Parade our souls out by the back gate
Some claw the ground
Some cut the air
Some warm the seas
But what will you be and when?

And I swim through dirt to find you out
And a whale without his family history is
And I used to shout to find my way in the water
Find my distant memory failed

Look into the reigns of a great estate
Better lights pull you out of the ground
Seep into the wood of the great estates
Animals your soul will guide

Give into the reigns of the great estates
Better lights pull you out of the ground
Seep into the wood of the great estates
Animals your soul will guide

Give into the reigns of the great estates
Better lights pull you out of the ground
Seep into the wood of the great estates
Animals your soul will guide

Give into the reigns of the great estates
Better lights pull you out of the ground
Seep into the wood of the great estates
Animals your soul will guide

Give into the reigns of the great estates
Better lights pull you out of the ground
Seep into the wood of the great estates
Animals your soul will guide

Folks

I’m fine. I go through little bouts of loneliness and self-pity, and it wasn’t nice of me to fall silent for a couple days on such a melancholy note. Things are looking up.

For those who provided advice and encouragement and support, thank you.

I’ve been offered a job where I can work from home. It involves writing (yay!), but it limits me creatively somewhat (meh). But it’s cash flow, which is what I need.

Another company also extended another round of interviews for hiring in New York City, and I let them know where I am and declined the offer. She said she’d let me know if they’re looking for anyone to work from home.

These both happened on Monday, after I boo-hooed, and during the time many of you asked how I was doing, making sure I was okay. I do have to say that was the quickest hour of intense misery I’ve ever experienced.

Again, thank you.

Yesterday I went to the gym, and today I can not wash my hands without feeling the burn in all my major muscle groups.

I hope I recover quickly.

Reading for the Train

Emerson’s essays jumped off the bookshelf two nights ago and into my backpack. Why not. I feel introspective and feel the need for more perspective, and Emerson was definitely prospective.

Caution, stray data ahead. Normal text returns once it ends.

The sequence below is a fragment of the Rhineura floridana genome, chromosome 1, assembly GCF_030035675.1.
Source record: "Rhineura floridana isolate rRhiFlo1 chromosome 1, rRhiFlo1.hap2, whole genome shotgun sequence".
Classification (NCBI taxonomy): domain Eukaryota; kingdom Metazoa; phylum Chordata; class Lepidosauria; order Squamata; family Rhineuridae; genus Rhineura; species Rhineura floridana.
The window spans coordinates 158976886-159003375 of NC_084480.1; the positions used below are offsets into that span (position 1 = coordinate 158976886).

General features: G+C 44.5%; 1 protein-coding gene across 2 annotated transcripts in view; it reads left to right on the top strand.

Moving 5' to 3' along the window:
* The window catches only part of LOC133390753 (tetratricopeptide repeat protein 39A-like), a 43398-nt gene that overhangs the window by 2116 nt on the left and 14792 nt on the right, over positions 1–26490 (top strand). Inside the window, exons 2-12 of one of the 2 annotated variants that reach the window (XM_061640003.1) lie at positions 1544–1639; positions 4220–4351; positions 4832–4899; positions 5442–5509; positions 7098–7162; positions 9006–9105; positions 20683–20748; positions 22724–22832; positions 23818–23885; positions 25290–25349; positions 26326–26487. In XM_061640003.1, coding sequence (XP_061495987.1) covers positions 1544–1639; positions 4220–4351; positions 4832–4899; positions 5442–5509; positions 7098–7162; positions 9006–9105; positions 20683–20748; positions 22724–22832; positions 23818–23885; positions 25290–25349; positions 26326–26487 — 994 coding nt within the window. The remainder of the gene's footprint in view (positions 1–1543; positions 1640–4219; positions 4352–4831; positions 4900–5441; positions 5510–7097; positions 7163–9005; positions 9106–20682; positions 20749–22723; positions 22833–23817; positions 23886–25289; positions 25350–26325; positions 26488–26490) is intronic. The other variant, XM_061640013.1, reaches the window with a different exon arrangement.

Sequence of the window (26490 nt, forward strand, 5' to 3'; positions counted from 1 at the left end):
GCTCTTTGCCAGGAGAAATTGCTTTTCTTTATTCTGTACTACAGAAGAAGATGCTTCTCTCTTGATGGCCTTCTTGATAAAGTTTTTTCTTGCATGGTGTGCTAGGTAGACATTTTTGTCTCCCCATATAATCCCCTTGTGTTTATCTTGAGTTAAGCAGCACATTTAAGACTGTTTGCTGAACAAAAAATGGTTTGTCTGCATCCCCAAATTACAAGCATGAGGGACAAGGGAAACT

He’s kind of like the richest chocolate you’ve ever eaten. Delicious, succulent; to relish, not to devour quickly but to let the flavor linger on the tongue and the aroma float through your nose and electrify the brain cells. It’s hard for me to handle more than a few paragraphs at a time.

So I began where I always begin: Nature. This was the breakthrough piece. People in his day paid attention when his writing emerged and they gathered in droves where he’d lecture and at his doorstep when he got old. I’d definitely want to be his friend, or at least high on my celebrity sightings list.

I opened the book and began reading. I immediately came across a passage in the first paragraph blows me away every single time: “Why should not we also enjoy an original relation to the universe? Why should not we have a  poetry and philosophy of insight and not of tradition, and a religion by revelation to us, and not the history of theirs?” 

I don’t want to get obnoxious and quote the whole thing.

This is pure stuff, this elixir of elemental observation. And then it just keeps going, how every word absorbs through the skin and warms and invigorates. The paragraphs move along, my mind makes associations, and if my eyes had hands they would hoard all those words into a stash and try to use them as wisely as Mr. Emerson did.

It always impresses me how the spiritual intellectual often “gets it.” Sure, Emerson was more existential and C.S. Lewis was more about theology, but they both knew what was going on. They took a look at history and religion and their own personal philosophies, and they wrote and they enlightenened and I just want to sit in a room full of people like these two men and listen to them. People who have passed and people who are still living. I want to hear their opinions on the theoretical and the applied. I want to know what their perspectives are on life, from both sides of Heaven’s door.

This will hold me over on the train for a good while.

In other news, last night was a seminary scripture mastery event. During the scripture chase portion, the clue was read, the students turned to hopefully the correct reference, the answer was given, everyone reclosed their scriptures.  But, a lone voice contested the answer. I recognized that voice. That voice came from a student who is in my class.  I walked over to my student (I was judging other teams at another table) and I nudged the student and said, “Leave it to my class to dispute something.” 

The student argued the answer. In a nice way, of course. The student stood behind the answer that wasn’t the one prepared for that particular clue. The student received the points. Of course.

That’s the way I like it.

Not that I had anything to do with that situation, but I couldn’t have been prouder. Emerson would have been proud, too.